Friday, January 20, 2006

In Michigan, a future where cars count less

In Michigan, a future where cars count less
High-wage jobs will come from focusing on human capital, not the Big Three.
By Mark Trumbull
Christian Science Monitor

LANSING, MICH. – It's Wednesday evening, and the west campus of Lansing Community College is humming with activity.

In one lab, students test their electrical skills. In another, they learn computer-aided design. On the main level, instructors and regional industry officials are discussing how to nurture the next generation of manufacturing workers.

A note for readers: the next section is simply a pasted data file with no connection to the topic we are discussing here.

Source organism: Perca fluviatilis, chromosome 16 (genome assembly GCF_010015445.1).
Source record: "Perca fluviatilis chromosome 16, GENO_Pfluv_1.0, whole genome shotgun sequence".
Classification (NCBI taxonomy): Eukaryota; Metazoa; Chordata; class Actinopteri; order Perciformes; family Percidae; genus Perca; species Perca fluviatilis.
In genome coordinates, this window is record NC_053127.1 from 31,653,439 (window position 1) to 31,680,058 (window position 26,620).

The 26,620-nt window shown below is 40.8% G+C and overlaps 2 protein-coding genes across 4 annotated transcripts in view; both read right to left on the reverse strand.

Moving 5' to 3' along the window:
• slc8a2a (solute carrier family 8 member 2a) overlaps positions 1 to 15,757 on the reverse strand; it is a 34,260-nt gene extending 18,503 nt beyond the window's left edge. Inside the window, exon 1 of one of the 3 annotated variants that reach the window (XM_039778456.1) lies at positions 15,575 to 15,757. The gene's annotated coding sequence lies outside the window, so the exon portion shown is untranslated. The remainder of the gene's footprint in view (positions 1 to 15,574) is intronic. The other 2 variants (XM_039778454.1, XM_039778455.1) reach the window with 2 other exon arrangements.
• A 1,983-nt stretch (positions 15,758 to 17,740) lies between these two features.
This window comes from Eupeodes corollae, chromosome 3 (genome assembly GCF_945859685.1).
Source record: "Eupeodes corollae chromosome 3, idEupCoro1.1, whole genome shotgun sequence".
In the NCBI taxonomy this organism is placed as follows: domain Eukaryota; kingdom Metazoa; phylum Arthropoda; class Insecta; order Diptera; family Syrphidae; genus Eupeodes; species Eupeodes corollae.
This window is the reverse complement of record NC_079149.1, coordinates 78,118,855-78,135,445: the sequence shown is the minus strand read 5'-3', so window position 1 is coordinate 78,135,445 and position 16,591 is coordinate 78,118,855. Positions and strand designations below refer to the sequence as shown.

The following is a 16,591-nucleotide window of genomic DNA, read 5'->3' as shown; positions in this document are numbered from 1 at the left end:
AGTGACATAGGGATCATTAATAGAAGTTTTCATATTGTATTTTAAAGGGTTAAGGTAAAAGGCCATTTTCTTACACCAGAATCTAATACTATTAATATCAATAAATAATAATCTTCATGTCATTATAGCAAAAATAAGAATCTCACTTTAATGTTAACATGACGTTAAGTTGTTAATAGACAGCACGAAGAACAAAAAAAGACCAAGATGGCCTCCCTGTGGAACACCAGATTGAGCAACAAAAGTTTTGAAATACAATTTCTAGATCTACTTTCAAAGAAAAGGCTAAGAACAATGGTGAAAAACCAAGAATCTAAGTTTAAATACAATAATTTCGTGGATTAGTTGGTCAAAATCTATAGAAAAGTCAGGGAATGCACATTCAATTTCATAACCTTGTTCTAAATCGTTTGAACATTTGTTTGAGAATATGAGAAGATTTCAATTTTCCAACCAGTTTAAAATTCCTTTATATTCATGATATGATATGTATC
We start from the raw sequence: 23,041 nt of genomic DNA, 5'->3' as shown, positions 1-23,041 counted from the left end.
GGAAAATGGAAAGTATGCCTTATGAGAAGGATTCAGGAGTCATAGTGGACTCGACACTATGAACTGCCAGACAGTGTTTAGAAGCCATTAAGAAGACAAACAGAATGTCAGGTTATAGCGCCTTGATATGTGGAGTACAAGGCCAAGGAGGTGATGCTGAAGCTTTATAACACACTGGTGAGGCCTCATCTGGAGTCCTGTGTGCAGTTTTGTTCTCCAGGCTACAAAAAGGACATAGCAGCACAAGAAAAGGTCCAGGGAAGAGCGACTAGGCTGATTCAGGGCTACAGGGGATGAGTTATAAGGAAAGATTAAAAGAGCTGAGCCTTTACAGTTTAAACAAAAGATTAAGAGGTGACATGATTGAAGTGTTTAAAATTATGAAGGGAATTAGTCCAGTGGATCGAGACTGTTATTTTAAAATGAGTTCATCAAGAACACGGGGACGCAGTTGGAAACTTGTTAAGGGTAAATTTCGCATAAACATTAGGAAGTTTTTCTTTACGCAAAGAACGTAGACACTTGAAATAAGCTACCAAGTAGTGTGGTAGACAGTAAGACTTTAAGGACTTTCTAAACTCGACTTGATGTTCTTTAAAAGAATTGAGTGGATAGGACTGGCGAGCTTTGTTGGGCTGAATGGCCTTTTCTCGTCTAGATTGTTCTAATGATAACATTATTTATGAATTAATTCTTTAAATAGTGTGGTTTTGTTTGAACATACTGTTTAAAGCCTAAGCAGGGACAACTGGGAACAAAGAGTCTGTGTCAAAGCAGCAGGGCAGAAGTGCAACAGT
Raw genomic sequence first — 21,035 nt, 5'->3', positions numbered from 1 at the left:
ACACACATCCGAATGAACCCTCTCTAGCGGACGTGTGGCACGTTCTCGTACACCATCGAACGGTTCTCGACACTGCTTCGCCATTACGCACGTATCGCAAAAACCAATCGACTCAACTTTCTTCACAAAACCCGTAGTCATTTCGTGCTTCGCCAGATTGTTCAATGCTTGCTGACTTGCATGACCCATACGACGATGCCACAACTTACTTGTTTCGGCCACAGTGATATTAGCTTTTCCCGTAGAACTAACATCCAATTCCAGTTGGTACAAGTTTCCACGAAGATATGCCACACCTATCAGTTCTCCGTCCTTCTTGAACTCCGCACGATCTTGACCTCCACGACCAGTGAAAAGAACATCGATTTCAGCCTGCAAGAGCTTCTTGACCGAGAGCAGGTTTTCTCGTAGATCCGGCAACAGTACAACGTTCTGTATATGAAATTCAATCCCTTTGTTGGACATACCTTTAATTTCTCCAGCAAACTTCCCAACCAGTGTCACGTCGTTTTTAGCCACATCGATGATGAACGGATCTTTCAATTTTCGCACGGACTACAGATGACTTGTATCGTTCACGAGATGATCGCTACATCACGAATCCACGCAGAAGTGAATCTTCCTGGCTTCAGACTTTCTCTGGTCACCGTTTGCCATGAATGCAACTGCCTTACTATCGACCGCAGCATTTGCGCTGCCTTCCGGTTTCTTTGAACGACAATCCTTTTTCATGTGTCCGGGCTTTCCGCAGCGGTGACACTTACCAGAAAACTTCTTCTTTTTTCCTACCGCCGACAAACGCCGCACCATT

It's a key question for America and, especially, for Michigan, as US carmakers pare domestic production. The state has faced job slumps before, most notably in the 1980s. But this downturn is different. The auto industry can no longer carry the state's economy.

Recovery will depend on "human capital," experts say, developing talent that ranges from PhD research to the professional skills taught in evening classes here at this new facility....